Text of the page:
US Releases 2006 Human Rights Report

by Peggy McGuinness

Marking the beginning of the spring human rights season, the US State Department yesterday released its annual human rights report. Since 2003, it has become increasingly difficult for the U.S. to use this report as the effective “shaming” tool it once was. Secretary Rice’s comments upon release of the report refleted this sober reality:

We do not issue these reports because we think ourselves perfect, but rather because we know ourselves to be deeply imperfect, like all human beings and the endeavors that they make. Our democratic system of governance is accountable, but it is not infallible. We are nonetheless guided by enduring ideals: the inalienable rights of humankind and the principles of democracy toward which all people and all governments must continue striving. And that includes us here in America.

Such refreshing acknowledgments notwithstanding, expect to hear more of this kind of criticism reported in today’s WaPo:

Larry Cox, Amnesty International’s executive director, said that although the report correctly points out that Egypt, for example, continues to use torture, “how can the U.S. have any credibility in trying to stop torture in Egypt when the whole world and we know what it does not mention — our role in sending people to be tortured, extradited and jailed. . . . How can we criticize regimes for holding people in indefinite detention while we ourselves are holding people in indefinite detention?”

Setting aside the hypocrisy charge, the State Department report, along with the widely accepted Amnesty International and Human Rights Watch annual reports, is an an important tool for local NGOs and human rights activists in the countries with the worst records. Support of their facutal claims and validation of their struggles has, historically, helped raise awareness and funding for their work and also put real pressure on governments to conform to international norms. Unfortunately, the worst regimes know this, and, as the preface to the State Department report notes, are cracking down on these very groups:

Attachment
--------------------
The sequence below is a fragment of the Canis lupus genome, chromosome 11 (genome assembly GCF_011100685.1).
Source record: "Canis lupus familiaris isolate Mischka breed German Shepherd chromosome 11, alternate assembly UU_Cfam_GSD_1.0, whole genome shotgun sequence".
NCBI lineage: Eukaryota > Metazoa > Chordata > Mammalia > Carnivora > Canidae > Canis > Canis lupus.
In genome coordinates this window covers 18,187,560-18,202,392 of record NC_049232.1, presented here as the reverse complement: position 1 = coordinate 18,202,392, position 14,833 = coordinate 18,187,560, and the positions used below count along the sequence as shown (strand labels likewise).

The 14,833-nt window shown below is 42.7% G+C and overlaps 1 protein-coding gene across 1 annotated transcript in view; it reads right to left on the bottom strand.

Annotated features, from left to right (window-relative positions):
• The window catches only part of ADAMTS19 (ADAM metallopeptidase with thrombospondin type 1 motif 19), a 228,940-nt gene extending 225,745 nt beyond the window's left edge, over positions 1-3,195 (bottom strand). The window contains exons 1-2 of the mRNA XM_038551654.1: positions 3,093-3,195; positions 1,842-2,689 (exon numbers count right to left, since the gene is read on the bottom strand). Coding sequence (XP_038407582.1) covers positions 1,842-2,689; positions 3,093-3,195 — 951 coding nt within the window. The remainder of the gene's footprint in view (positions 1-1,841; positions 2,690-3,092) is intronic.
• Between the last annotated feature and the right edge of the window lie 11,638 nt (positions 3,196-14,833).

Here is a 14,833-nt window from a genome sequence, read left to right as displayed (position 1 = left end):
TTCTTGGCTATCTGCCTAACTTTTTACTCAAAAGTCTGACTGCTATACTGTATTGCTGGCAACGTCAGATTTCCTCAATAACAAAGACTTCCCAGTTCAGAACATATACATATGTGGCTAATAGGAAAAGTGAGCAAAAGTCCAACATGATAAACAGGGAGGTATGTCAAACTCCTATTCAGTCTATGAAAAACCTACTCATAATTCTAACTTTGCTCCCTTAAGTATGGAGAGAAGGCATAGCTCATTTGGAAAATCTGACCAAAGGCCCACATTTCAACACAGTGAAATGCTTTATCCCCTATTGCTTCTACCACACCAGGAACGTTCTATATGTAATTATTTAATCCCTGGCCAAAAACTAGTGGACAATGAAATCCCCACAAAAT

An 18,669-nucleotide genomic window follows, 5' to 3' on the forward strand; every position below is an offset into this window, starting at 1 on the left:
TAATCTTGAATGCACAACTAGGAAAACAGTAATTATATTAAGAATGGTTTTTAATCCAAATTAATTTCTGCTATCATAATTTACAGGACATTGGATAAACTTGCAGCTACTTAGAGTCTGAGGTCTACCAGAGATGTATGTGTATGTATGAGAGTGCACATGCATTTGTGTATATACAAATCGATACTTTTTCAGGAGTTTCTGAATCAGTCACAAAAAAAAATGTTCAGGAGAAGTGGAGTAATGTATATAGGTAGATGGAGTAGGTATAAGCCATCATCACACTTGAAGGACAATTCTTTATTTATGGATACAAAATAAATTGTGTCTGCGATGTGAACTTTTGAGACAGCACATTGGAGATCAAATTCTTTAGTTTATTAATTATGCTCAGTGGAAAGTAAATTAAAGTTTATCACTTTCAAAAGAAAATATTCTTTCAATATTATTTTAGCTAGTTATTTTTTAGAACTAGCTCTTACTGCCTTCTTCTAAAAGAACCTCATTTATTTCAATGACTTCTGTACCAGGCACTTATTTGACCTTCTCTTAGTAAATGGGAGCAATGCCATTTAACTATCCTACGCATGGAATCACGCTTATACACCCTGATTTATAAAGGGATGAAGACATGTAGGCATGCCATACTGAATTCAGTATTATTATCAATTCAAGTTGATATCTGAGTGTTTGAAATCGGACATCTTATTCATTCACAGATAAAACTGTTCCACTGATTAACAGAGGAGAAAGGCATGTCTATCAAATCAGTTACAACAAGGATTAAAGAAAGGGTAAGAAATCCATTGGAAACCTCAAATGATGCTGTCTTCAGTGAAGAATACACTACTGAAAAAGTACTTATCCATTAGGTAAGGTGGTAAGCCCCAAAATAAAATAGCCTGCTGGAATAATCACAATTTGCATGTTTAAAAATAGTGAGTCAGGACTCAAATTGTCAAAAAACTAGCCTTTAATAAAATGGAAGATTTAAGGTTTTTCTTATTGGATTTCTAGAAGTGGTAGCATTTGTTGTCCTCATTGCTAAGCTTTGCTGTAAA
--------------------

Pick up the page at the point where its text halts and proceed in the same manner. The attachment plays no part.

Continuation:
Despite personal risk and against great odds, courageous individuals and nongovernmental groups expose human rights abuses. They seek to protect the rights of ethnic and religious minorities, workers, and women, and to stop the trafficking in human beings. They work to build vibrant civil societies, ensure free and fair elections, and establish accountable, law-based democracies. . . . .

This noble work continues – but it is not yet complete and it faces determined opponents. Not surprisingly, those who feel threatened by democratic change resist those who advocate and act for reform. Over the past year, we have seen attempts to harass and intimidate human rights defenders and civil society organizations and to restrict or shut down their activities. Unjust laws have been wielded as political weapons against those with independent views. There also have been attempts to silence dissenting voices by extralegal means.

In the coming weeks, Opinio Juris will focus on some of the central human rights issues on the international agenda this year, including direct reporting from an NGO participant at the UN Human Rights Council session that takes place in Geneva March 12-30.

One Response

  1. To be honest, I had been expecting a much stronger argument from Amnesty International, broadly along these lines: “how can the U.S. have any credibility in trying to stop torture in Egypt when the whole world and we know that the U.S. is using this very fact, by having Egypt torture people on its behalf?” (The extraordinary rendition issue, obviously)

    But then, the truth of the extraordinary rendition charge is – if without much success – disputed, whereas the existence of indefinite detention by the U.S. is not.

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